By Shannon Youell
I know, I know, when you read today’s title, some of you are already thinking “we already share practices in our congregation: each week we faithfully gather together to worship, fellowship, pray for one another and hear teaching on Sunday and, often, we gather in smaller groups during the week.”
Yes, we do already share these rich times together. So good! We also encourage one another, rightly so, to spend time daily with God in prayer, meditation, scripture reading, confession and reflection for our own personal growth when we are not together.
Yet, we believe there is a thicker definition of what it means to embody this kingdom life we’ve been called to. When Jesus talks about the kingdom of God, he is always talking about a community of people who are 24/7 citizens of that kingdom participating in the practices, the devotions, and the mission of the kingdom together. And he frames it all in the midst of discipleship, something that one does not pursue individually, but rather in relationship to others.
Like many of our human innovations, the proliferation of published books/information has both enhanced humanity immensely and also fed into the disconnection and fragmentation of community. There are so many amazing and wonderful devotionals, spiritual formationals, Bible studies, theological reflections and any other genre of book written, and we celebrate those and continue to encourage disciples of Jesus to pursue knowing God deeper, enriching people wherever they live, work, play and pray.
However, partnered with our western-world philosophical adherence to individuality and self-help, and distrust of anyone telling us what to think or do, our endless Kindle reading lists can actually separate us from the ancient practices that built and sustained communities of the faithful, which made those early disciples distinguishable in the places where they were embedded and participated in the new kingdom community marked by the Jesus way. In our current reality, discipleship itself has become optional, an add-on for those who are “wanting” more than the service on a Sunday morning or who are viewed as “more religious.”
Both Jesus and the early church demonstrated a journey of discipleship that was done within a community. Putting the idealized Acts 2 church into perspective, the people did not sit on the temple steps 24/7, forgoing work, family, civic duties and all the other components that make up humanity’s days. I believe the point of that passage in Acts is that they were intentional to gather and be discipled together and that they were equally as intentional to continue these practices when scattered, resulting in a community that were being both shaped and influenced together.
They were building a culture of discipleship that incorporated shared practices while scattered and that also enriched the shared practices of their gathered times.
We like to say this is a thicker understanding of what it means to be church together because it expands what we do, say and confess as a people together into the other six and half days of our lives. It takes our theology of what we believe and understand about God and his people to the place of praxis – what does that look like lived out?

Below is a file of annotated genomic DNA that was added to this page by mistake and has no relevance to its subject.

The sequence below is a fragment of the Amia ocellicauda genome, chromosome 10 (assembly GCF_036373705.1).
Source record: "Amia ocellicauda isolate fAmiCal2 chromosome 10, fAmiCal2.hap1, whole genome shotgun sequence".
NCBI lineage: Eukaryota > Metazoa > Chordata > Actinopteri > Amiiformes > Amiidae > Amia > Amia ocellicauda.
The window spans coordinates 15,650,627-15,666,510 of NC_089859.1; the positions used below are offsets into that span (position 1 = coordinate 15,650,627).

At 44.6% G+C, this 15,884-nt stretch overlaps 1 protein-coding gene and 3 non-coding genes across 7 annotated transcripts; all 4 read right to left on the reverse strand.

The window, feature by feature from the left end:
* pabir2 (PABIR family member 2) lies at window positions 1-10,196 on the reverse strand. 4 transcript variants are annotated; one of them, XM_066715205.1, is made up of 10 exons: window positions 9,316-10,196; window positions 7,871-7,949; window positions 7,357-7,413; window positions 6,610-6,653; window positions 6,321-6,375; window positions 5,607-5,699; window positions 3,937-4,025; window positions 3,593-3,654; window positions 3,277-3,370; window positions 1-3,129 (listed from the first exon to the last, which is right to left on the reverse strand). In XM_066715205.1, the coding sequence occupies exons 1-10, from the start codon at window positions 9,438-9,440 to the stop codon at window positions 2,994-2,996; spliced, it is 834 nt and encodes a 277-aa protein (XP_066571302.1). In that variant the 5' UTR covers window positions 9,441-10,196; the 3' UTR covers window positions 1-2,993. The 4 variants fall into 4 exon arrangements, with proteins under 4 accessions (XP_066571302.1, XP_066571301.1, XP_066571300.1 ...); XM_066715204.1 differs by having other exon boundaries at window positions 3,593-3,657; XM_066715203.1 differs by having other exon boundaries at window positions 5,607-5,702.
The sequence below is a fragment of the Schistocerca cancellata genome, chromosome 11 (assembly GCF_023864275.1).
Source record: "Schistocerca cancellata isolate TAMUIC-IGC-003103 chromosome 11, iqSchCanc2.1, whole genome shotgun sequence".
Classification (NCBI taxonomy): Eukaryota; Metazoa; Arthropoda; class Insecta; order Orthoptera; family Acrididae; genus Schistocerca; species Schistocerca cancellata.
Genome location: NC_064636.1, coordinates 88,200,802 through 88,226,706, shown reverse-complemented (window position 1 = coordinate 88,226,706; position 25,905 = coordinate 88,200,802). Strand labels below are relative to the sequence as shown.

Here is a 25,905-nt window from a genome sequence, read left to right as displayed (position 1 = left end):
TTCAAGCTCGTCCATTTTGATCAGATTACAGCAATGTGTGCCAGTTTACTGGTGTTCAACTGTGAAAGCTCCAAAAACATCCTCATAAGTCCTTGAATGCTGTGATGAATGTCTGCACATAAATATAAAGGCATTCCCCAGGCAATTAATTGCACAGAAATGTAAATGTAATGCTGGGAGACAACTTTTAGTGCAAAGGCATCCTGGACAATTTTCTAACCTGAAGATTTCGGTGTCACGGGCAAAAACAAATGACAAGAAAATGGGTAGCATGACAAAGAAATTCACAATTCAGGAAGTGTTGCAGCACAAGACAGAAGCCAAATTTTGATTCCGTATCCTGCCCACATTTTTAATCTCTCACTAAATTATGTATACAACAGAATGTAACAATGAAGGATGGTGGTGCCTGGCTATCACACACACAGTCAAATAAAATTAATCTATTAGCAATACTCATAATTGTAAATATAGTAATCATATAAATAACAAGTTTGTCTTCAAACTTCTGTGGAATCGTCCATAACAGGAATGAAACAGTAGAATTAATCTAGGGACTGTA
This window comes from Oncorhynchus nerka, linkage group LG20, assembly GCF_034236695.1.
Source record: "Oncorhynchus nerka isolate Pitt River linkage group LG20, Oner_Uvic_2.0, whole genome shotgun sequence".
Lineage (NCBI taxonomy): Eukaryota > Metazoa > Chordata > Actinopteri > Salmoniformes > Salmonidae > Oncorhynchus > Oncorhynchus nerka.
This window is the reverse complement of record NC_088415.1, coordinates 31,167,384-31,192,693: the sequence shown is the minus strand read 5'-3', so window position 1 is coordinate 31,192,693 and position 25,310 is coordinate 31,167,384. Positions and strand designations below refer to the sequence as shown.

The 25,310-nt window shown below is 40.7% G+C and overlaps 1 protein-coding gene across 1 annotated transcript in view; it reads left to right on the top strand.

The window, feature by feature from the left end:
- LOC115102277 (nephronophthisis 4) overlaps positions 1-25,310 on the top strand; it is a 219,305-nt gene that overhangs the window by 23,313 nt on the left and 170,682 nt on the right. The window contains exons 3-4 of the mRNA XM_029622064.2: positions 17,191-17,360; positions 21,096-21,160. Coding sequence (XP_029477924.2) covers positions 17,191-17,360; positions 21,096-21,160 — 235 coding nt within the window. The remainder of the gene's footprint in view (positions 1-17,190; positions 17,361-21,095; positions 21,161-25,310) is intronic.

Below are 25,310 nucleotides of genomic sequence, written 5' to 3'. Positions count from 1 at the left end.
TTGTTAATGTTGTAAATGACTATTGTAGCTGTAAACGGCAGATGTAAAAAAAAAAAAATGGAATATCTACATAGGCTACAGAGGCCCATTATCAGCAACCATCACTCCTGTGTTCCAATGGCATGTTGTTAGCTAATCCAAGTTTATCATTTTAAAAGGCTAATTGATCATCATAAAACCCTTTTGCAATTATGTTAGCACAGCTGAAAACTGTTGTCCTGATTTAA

Dallas Willard calls nondiscipleship the “elephant in the church.” He continues to say that the “elephant” is not the “much discussed moral failures, financial abuses, or the amazing similarity between Christians and non-Christians.” 1 Rather, nondiscipleship is the underlying problem to those failures. It’s the thing that everyone knows fills the room but nobody really talks about, especially when challenged with the part of discipleship that makes us accountable to a community of fellow disciples.
It is much easier (and safer) to just do whatever one does by oneself. The barrier the church finds itself up against is that we’ve done a good job of making believers but a dismal pass on making disciples who make disciples, who are on God’s mission together to bring his kingdom shalom into the world.
The good news is that God is waking up the church to this reality! In fact, it has been the Baptist historical ethos: whenever the church became too involved in self, God stirred up his followers to look around and see what is missing from their life together. Those who yearn to see the church become distinguishable from the rest of culture recognize that what is missing in our life together is the together part—a people who are devoted to the journey of discipleship that actually continues to transform us more and more to Christ-likeness! The together part is bigger and richer and more formational and thus tranformational, enhancing all the other wonderful rich things we do when we gather for a service. It is about shared practices—things we do together even when we are not together—things we do “together” as we engage being on mission with God to make disciples of all peoples and then teaching them to do the same.
In this next series of blogs, we will be sharing what we’ve learned ‘as we go’ in the rich pathway of shared practices, including stories of our own congregations as well as those of other lovers of Jesus who knew there was more to this life as church than what we have been engaging in.
Our purpose is that all of us as people who are faithful in our lives to God’s work in the world desire to see the culture around us be infiltrated with God’s goodness and kingdom. The reality is that before we can really see that happen, we must first shift our own internal culture into that of disciples on mission with Jesus.
Follow with us, comment, email us, and let’s share this journey of going deeper and wider together by creating a culture of shared practices.